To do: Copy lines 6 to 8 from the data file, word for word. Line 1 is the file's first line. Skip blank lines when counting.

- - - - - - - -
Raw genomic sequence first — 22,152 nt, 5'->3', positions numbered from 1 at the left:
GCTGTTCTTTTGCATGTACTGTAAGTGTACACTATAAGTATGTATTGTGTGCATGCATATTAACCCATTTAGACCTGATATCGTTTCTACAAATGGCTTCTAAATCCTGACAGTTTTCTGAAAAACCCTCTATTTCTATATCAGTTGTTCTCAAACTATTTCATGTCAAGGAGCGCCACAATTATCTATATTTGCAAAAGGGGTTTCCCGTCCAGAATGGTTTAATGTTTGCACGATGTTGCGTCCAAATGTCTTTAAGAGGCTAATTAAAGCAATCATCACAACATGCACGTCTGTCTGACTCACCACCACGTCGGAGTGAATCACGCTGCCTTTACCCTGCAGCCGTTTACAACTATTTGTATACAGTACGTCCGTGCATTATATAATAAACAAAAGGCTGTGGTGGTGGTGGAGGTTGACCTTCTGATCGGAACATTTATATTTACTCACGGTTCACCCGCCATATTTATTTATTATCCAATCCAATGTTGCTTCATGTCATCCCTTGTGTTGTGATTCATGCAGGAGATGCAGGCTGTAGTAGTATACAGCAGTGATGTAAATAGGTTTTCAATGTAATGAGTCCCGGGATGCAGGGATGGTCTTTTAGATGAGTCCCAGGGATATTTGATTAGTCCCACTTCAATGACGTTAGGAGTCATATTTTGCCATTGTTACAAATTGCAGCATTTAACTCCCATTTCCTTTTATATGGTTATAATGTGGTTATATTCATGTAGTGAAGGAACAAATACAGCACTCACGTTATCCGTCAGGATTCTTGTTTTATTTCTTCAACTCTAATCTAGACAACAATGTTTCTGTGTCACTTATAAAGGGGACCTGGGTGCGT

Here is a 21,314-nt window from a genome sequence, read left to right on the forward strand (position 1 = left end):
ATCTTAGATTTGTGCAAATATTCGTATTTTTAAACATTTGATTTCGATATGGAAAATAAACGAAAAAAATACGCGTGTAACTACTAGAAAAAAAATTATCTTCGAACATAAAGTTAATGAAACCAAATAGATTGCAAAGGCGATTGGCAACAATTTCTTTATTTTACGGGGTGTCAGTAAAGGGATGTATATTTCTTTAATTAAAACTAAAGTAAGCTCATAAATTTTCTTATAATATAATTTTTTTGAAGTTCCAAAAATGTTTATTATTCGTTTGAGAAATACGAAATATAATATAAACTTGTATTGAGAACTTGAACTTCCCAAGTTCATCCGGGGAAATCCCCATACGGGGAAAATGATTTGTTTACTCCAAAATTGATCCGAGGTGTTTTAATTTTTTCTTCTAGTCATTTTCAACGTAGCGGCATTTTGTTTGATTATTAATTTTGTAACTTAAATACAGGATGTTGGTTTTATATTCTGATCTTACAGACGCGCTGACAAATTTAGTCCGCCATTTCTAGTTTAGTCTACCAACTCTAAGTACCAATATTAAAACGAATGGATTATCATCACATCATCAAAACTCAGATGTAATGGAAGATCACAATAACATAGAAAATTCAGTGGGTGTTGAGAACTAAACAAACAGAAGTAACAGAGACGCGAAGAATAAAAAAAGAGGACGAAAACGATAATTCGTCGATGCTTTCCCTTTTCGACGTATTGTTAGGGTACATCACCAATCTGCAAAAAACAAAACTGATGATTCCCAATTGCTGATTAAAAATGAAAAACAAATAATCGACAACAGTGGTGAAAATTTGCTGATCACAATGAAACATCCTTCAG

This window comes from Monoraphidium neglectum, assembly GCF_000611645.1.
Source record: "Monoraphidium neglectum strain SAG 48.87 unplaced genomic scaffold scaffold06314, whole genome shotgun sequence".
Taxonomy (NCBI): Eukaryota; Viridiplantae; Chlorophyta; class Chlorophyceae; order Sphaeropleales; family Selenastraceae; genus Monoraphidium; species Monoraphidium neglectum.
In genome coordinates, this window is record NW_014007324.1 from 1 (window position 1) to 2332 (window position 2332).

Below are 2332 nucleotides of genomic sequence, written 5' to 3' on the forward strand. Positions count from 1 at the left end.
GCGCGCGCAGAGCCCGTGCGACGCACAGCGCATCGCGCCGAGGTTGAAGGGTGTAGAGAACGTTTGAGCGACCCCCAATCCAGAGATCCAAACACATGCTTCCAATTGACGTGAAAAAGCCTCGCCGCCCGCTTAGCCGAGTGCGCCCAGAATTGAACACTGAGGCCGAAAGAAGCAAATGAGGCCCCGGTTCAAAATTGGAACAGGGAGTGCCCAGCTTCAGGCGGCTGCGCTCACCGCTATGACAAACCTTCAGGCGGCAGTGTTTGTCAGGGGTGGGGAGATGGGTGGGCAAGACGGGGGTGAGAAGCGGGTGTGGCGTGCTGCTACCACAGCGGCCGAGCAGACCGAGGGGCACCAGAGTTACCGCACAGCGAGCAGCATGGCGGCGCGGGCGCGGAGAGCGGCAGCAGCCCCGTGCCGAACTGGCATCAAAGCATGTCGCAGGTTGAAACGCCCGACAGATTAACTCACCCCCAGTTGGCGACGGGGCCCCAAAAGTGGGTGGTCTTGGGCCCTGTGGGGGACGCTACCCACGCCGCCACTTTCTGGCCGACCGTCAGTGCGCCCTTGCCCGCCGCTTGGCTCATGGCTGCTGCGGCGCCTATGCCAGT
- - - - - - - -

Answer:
Source record: "Monoraphidium neglectum strain SAG 48.87 unplaced genomic scaffold scaffold06314, whole genome shotgun sequence".
Taxonomy (NCBI): Eukaryota; Viridiplantae; Chlorophyta; class Chlorophyceae; order Sphaeropleales; family Selenastraceae; genus Monoraphidium; species Monoraphidium neglectum.
In genome coordinates, this window is record NW_014007324.1 from 1 (window position 1) to 2332 (window position 2332).